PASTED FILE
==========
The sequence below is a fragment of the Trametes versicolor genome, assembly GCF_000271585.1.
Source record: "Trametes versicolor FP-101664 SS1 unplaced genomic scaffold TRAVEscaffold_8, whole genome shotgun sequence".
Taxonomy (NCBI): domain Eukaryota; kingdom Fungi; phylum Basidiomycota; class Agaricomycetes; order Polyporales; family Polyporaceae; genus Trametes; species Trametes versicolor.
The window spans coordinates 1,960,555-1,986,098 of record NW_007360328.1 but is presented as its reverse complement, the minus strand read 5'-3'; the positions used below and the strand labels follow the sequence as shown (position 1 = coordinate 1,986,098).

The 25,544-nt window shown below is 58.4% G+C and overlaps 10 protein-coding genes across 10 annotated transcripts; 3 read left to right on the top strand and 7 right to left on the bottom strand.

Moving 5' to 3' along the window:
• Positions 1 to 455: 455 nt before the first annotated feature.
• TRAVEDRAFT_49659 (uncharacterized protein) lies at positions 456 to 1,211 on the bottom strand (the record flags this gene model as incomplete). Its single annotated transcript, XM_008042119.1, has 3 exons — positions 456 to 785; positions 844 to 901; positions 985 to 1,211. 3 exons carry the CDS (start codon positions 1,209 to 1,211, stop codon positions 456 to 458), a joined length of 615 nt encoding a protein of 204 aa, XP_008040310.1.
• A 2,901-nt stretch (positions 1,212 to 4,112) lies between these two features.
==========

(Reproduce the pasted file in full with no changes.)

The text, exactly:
The sequence below is a fragment of the Trametes versicolor genome, assembly GCF_000271585.1.
Source record: "Trametes versicolor FP-101664 SS1 unplaced genomic scaffold TRAVEscaffold_8, whole genome shotgun sequence".
Taxonomy (NCBI): domain Eukaryota; kingdom Fungi; phylum Basidiomycota; class Agaricomycetes; order Polyporales; family Polyporaceae; genus Trametes; species Trametes versicolor.
The window spans coordinates 1,960,555-1,986,098 of record NW_007360328.1 but is presented as its reverse complement, the minus strand read 5'-3'; the positions used below and the strand labels follow the sequence as shown (position 1 = coordinate 1,986,098).

The 25,544-nt window shown below is 58.4% G+C and overlaps 10 protein-coding genes across 10 annotated transcripts; 3 read left to right on the top strand and 7 right to left on the bottom strand.

Moving 5' to 3' along the window:
• Positions 1 to 455: 455 nt before the first annotated feature.
• TRAVEDRAFT_49659 (uncharacterized protein) lies at positions 456 to 1,211 on the bottom strand (the record flags this gene model as incomplete). Its single annotated transcript, XM_008042119.1, has 3 exons — positions 456 to 785; positions 844 to 901; positions 985 to 1,211. 3 exons carry the CDS (start codon positions 1,209 to 1,211, stop codon positions 456 to 458), a joined length of 615 nt encoding a protein of 204 aa, XP_008040310.1.
• A 2,901-nt stretch (positions 1,212 to 4,112) lies between these two features.